Although Illinois was a free state prior to the American Civil War, some residents in Little Egypt still owned slaves. Illinois law generally forbade bringing slaves into Illinois, but a special exemption was given to the salt works near Equality. In addition, an exception was made for slaveholders who held long-term indentured servants or descendants of slaves in the area before it achieved statehood.
The nicknames for this region also arose from the political tensions prior to and during the American Civil War, as regions of the state allied differently with North and South. Because southern Illinois was settled by southerners, they maintained a sympathy for many issues of their former states. They supported the continuation of slavery and voted for Democrats at a time when the northern part of the state supported Republicans. The meaning is expressed in this description of the 1858 campaign of Douglas and Abraham Lincoln:
"In 1858, debating in northern Illinois, Douglas had threatened Lincoln by asserting that he would 'trot him down to Egypt' and there challenge him to repeat his antislavery views before a hostile crowd. The audience understood Douglas: overwhelming proslavery sentiment and Democratic unanimity in Egypt had led to the nickname."
In the fall of 1861, Democrats took a majority of seats in the state legislature. They worked to pass provisions of a new constitution, an initiative begun in 1860. They proposed reapportionment so the southern region's less populous counties would have representation equal to those in the north, which was growing more rapidly. Northern Illinois residents worried about the state coming under the political will of the southern minority. "Shall the manufacturing, agricultural and commercial interests of northern Illinois be put into Egyptian bondage?" wondered the Aurora Beacon." When Lincoln commissioned the Southern Illinois Democrat, John Alexander McClernand, as a brigadier general, he told him to "keep Egypt right side up".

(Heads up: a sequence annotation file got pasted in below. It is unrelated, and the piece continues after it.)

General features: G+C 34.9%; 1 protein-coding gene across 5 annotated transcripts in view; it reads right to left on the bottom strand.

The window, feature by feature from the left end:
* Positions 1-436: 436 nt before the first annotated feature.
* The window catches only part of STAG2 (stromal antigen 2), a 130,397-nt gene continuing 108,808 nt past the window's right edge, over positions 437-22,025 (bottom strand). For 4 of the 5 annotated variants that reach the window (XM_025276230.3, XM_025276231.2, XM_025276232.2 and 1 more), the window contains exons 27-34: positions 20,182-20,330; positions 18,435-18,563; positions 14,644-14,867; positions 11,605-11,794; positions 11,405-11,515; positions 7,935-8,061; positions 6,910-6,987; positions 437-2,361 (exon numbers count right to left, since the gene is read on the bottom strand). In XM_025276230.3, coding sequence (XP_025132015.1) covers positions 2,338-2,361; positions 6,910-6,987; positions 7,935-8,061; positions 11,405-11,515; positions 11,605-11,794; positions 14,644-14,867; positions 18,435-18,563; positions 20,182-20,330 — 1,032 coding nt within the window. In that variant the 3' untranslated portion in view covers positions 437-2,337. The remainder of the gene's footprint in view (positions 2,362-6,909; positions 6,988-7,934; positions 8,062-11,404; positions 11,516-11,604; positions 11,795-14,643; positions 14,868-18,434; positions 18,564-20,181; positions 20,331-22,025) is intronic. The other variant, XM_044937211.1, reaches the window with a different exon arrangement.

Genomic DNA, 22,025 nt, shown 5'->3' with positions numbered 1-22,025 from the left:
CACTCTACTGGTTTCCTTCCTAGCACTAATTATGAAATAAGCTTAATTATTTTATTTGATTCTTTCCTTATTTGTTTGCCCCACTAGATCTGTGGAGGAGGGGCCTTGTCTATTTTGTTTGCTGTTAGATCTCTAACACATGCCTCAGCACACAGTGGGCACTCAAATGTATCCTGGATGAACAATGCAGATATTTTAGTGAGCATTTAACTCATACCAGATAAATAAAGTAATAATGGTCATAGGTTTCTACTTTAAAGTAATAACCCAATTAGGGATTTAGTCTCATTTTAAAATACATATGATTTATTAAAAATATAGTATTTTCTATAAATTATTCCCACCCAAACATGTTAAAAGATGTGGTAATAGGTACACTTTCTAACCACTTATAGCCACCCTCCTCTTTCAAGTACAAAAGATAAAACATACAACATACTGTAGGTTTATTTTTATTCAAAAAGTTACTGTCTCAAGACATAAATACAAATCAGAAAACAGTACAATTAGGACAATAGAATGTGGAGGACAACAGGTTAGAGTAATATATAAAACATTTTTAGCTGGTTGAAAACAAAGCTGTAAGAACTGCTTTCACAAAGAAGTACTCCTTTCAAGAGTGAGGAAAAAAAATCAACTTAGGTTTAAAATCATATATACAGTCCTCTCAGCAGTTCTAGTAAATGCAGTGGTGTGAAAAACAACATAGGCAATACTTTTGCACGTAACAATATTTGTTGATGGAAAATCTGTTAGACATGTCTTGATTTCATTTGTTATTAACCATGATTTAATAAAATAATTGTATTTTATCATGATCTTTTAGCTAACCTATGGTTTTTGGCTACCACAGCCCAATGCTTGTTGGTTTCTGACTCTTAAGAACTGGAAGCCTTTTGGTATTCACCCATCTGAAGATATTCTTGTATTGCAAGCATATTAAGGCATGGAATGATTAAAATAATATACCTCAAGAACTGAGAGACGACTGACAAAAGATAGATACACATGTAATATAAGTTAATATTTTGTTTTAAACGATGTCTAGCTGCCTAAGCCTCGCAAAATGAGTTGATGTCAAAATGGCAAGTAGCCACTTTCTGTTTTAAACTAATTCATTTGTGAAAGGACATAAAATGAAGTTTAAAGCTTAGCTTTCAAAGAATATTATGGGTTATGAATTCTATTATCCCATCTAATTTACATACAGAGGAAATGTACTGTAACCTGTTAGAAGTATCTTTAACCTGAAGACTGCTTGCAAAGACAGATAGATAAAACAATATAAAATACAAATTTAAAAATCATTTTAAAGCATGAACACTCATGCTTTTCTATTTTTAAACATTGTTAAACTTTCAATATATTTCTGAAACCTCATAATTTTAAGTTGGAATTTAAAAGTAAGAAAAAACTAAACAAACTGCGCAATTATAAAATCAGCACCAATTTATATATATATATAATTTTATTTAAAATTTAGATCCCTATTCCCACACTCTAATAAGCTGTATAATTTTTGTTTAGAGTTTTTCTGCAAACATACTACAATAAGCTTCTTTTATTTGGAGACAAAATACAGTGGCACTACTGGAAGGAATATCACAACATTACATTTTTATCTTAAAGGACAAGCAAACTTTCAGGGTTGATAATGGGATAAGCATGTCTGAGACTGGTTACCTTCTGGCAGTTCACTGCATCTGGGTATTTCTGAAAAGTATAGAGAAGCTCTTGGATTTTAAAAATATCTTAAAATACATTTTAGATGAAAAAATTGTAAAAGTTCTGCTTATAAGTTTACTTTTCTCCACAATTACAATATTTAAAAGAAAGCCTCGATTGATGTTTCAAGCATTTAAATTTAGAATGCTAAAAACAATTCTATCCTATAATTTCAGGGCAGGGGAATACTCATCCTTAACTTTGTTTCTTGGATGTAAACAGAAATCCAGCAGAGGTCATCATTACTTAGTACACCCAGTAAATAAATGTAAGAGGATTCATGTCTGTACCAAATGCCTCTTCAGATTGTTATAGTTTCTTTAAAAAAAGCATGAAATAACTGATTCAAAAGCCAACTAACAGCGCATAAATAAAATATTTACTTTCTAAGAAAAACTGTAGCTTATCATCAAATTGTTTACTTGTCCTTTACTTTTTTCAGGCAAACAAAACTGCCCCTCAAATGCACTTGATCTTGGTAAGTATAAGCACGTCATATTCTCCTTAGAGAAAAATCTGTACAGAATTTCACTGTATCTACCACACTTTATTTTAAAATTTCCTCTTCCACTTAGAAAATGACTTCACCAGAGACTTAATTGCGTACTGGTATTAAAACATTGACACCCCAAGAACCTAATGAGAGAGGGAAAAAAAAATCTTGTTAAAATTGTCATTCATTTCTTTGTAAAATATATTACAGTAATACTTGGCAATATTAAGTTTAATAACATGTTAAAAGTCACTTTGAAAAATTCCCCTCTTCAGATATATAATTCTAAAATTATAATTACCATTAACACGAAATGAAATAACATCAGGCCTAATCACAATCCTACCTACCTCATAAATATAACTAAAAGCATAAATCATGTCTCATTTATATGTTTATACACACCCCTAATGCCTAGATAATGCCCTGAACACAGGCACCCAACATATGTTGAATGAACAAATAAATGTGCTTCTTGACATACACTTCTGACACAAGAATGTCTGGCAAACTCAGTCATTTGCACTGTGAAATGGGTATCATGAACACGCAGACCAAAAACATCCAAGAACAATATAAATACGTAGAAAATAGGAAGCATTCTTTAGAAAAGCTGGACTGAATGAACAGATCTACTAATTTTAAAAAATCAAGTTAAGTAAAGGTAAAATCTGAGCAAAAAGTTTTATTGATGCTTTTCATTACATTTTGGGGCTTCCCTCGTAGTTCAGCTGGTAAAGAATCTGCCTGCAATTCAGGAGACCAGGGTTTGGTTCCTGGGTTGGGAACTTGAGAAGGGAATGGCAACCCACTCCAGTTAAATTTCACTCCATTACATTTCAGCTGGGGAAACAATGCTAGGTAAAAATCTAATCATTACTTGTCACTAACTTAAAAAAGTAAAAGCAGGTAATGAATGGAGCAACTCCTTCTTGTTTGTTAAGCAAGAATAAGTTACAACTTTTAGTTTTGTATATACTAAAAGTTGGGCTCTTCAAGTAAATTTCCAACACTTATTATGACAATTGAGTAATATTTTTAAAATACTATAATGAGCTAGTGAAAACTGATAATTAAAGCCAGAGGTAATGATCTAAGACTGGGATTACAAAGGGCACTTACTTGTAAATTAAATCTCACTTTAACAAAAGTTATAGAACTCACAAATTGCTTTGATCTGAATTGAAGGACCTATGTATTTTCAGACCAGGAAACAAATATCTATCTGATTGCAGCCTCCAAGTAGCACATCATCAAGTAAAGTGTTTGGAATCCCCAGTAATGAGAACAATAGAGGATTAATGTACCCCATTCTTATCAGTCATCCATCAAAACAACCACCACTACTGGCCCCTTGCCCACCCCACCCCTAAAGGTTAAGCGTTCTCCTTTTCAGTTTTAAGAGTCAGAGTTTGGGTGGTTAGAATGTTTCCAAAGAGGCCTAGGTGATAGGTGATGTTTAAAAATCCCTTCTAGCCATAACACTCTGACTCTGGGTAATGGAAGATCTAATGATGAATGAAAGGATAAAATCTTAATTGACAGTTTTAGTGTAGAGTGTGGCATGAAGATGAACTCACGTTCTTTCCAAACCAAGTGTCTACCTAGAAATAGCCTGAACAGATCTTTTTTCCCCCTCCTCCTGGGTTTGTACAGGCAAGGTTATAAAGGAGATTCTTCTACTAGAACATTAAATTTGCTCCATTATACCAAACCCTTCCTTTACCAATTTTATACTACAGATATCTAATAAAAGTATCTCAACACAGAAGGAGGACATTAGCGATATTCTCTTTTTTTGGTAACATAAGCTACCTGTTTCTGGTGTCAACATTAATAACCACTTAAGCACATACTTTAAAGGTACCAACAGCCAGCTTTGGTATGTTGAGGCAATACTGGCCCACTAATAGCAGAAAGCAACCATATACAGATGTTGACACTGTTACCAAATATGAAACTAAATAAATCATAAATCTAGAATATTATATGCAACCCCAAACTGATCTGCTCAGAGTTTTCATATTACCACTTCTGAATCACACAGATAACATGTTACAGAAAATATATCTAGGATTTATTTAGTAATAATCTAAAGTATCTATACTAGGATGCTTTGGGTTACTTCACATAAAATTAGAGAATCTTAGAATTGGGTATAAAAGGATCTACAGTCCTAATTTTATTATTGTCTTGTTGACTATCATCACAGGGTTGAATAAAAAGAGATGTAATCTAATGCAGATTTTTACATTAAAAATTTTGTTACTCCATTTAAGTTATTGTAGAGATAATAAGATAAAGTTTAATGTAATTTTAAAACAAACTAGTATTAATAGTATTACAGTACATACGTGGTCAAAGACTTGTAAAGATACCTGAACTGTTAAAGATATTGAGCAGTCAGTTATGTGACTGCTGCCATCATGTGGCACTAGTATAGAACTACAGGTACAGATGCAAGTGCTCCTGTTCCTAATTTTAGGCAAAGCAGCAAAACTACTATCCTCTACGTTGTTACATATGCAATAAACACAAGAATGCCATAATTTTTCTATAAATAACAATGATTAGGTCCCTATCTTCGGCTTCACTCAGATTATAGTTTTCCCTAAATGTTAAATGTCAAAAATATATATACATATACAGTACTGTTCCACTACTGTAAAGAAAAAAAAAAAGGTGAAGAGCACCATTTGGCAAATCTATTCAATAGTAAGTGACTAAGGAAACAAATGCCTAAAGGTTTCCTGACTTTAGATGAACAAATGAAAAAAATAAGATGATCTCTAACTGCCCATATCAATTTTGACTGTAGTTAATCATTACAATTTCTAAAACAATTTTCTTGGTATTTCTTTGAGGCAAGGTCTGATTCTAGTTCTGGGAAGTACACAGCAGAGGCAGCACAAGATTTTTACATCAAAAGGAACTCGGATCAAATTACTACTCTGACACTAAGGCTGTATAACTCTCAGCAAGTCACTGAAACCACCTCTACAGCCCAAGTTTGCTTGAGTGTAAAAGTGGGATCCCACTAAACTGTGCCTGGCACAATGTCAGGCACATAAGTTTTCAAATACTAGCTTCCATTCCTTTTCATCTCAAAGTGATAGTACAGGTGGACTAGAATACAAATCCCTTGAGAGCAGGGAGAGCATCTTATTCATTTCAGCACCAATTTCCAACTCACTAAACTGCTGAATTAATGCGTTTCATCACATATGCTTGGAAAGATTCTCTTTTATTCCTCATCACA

In addition, southern Illinois had become the center of the Knights of the Golden Circle, a secret group devoted to supporting the Confederacy. With concern rising about armed southern sympathizers, in August 1862, U.S. Marshal David Phillips arrested several Democrats who allegedly belonged to the Knights, including men in respectable positions: Congressmen, state representatives, and judges. One was Circuit Judge Andrew Duff. They were sent to Washington, DC, where they were held for 68 days before release, but they were never charged. Democrats won across the state in the fall election.
After the war, other reasons were proposed for the nickname. Political divisions continued in the state. In the later 19th century, the central and southern agricultural areas joined the Populist Movement. Chicago and the industrial North aligned with similar areas and continued as predominantly Republican into the 20th century.